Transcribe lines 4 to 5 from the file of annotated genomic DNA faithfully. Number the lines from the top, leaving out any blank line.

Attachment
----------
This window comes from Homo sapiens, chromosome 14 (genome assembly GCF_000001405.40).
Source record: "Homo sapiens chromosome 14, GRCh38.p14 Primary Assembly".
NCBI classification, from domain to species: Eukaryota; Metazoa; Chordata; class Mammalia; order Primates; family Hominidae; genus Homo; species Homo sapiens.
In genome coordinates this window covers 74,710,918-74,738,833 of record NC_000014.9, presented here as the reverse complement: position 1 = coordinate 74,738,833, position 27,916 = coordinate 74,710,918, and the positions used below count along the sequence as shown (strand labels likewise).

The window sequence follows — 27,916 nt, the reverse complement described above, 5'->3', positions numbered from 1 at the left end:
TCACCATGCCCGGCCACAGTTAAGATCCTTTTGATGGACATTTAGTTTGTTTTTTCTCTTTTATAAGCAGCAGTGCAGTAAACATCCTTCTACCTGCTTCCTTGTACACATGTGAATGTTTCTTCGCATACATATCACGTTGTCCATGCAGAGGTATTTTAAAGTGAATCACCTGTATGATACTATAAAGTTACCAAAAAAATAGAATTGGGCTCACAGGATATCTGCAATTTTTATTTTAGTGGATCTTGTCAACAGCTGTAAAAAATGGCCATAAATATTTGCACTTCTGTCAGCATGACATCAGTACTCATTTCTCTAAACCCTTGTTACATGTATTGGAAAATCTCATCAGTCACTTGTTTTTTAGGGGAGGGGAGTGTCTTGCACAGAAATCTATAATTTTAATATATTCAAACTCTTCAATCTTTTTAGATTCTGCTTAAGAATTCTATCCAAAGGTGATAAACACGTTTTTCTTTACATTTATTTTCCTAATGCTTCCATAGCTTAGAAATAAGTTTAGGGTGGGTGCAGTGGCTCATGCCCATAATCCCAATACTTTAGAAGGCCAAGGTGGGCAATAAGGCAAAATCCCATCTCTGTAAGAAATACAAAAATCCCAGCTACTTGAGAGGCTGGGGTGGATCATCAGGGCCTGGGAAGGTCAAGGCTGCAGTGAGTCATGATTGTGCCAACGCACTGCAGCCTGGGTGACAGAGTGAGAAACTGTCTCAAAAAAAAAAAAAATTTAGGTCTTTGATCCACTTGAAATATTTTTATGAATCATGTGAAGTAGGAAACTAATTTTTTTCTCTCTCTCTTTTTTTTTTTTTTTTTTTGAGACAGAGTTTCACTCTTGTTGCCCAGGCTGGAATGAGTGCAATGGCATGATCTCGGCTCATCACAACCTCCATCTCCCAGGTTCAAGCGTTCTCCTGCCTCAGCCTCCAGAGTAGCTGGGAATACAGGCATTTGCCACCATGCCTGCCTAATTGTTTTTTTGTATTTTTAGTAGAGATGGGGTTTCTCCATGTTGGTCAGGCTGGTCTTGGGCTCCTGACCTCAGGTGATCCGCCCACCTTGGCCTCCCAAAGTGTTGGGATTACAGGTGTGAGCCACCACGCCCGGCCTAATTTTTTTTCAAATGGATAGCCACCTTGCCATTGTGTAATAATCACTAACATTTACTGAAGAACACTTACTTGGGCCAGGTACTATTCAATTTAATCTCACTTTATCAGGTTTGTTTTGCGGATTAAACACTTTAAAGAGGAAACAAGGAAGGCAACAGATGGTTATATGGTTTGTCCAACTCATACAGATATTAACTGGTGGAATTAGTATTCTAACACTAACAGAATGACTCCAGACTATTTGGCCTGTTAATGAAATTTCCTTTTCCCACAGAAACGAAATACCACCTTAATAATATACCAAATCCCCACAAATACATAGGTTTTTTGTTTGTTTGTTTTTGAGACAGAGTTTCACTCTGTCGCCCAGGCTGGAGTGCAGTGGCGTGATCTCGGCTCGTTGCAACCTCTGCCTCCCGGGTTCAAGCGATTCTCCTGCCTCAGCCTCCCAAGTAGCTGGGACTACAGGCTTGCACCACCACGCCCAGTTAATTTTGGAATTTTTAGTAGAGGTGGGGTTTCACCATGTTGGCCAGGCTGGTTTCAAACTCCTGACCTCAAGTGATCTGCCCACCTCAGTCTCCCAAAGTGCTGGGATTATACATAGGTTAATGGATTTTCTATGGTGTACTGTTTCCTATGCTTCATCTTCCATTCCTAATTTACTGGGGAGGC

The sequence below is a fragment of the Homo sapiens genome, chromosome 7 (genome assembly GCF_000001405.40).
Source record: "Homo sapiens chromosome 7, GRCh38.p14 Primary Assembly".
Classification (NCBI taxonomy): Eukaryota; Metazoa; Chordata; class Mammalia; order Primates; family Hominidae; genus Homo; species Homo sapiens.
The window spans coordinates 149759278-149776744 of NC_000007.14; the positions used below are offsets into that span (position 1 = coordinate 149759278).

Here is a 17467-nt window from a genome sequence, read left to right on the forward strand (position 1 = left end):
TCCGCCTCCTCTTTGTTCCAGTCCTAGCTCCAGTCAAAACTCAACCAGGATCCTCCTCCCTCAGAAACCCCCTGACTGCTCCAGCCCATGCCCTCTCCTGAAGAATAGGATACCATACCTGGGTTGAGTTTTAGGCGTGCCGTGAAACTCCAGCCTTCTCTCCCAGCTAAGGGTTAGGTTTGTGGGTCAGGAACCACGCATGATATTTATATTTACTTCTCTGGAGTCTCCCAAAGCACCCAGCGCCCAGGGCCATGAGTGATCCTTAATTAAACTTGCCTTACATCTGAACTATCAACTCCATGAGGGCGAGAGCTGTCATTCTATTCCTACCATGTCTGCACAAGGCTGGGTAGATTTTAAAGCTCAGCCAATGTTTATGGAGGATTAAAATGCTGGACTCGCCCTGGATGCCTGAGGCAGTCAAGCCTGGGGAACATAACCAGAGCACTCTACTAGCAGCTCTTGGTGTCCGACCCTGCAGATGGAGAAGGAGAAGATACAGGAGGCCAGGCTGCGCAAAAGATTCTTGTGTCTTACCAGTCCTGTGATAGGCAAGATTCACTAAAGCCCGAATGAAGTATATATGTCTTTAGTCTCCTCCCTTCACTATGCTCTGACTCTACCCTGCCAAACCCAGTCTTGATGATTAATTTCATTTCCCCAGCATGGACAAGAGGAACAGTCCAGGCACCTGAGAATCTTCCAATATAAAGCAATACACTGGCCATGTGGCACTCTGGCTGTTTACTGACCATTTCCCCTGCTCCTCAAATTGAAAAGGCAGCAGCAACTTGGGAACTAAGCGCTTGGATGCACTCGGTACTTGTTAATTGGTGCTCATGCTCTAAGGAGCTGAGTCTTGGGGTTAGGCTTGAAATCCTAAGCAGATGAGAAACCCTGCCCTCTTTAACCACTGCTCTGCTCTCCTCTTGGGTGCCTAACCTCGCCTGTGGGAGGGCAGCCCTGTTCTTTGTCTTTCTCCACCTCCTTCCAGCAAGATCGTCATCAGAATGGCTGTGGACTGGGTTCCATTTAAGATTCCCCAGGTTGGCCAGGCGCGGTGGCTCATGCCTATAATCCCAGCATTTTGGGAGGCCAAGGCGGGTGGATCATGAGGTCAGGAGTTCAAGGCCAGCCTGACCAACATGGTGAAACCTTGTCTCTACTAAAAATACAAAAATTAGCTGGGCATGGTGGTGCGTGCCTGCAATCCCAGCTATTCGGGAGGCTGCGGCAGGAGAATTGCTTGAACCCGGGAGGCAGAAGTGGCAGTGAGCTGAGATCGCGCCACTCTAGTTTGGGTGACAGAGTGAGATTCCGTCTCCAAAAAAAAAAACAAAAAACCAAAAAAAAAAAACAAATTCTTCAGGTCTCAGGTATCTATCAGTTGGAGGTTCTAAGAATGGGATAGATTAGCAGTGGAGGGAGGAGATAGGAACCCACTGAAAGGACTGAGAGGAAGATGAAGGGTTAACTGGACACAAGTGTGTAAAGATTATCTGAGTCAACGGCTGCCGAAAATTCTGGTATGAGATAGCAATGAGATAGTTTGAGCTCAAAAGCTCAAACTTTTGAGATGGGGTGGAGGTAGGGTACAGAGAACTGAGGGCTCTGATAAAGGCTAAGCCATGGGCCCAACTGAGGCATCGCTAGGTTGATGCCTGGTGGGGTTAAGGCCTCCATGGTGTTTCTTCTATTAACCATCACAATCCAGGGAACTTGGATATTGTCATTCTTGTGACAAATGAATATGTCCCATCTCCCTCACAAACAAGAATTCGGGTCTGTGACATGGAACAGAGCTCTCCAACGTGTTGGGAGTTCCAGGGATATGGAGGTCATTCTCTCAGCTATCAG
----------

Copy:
In genome coordinates this window covers 74,710,918-74,738,833 of record NC_000014.9, presented here as the reverse complement: position 1 = coordinate 74,738,833, position 27,916 = coordinate 74,710,918, and the positions used below count along the sequence as shown (strand labels likewise).

The window sequence follows — 27,916 nt, the reverse complement described above, 5'->3', positions numbered from 1 at the left end: